For some reason it appears that the BBC holds malice against viewers outside of the UK especially when it comes to Doctor Who.  Doctor Who really didn't take off in the US till around 2010 as they started promoting the show with much more vigor.  So of course more people want to watch the show now more than ever as it had become more advertised and available in nerd shops around the country.  While most people are satisfied with only watching the modern series there are several people really interested in the classic show.  However finding the classic show is next to impossible.

One could go on Netflix and find all of the modern series but when it came to the classics there were about 10-15 stories you could watch.  While some of these stories were absolute classics others were seemingly chose at random.  They didn't even have a single Sixth Doctor story up there.  Thankfully Hulu was there for the rescue as they had every single episode of the classic show up for streaming!  Then February 2016 happened and the BBC decided not to renew their contract with Netflix or Hulu pulling every single episode from the streaming services.  This wouldn't be a problem as you can generally find someone who has the episodes up on a video streaming site but the BBC regularly checks and takes down all videos it can find.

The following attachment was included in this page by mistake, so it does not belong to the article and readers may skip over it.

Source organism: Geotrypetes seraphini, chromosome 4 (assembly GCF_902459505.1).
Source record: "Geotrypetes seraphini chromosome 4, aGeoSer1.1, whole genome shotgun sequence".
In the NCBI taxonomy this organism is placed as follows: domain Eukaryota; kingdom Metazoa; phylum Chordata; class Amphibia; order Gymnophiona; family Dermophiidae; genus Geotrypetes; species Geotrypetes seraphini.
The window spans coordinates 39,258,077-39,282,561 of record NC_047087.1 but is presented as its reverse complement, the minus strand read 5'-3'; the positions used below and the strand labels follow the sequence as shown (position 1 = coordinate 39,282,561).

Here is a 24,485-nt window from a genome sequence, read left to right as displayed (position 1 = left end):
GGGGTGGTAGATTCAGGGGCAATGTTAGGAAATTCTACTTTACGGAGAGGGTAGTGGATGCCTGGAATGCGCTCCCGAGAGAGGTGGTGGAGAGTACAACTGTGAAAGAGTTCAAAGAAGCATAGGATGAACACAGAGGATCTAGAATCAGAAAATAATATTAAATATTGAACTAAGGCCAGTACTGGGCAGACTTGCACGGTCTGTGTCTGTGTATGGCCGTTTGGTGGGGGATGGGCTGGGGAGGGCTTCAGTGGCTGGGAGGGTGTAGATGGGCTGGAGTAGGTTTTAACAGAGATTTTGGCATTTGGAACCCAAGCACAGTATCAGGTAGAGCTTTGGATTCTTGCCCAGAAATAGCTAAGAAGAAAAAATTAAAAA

Now you CAN buy the DVDs or buy/watch episodes through Amazon.  However Amazon doesn't carry the full library of episodes for watching either.  It's not as pitiful as Netflix's sample but it still doesn't have everything for you to watch.  What about the DVDs you ask?  Well if you're willing to shell out close to $3,500 for the whole series then you're in luck.  But even at that it's difficult.  The BBC discontinued 19 of the available DVDs for Region 1 because of poor sales throughout the 90's and early 2000's.   Again most viewers in the US weren't really aware of Doctor Who till 2010 so poor sales are to be expected when you don't promote your product.   There are two stories that I still don't have because I can't find them any cheaper than $200 a piece.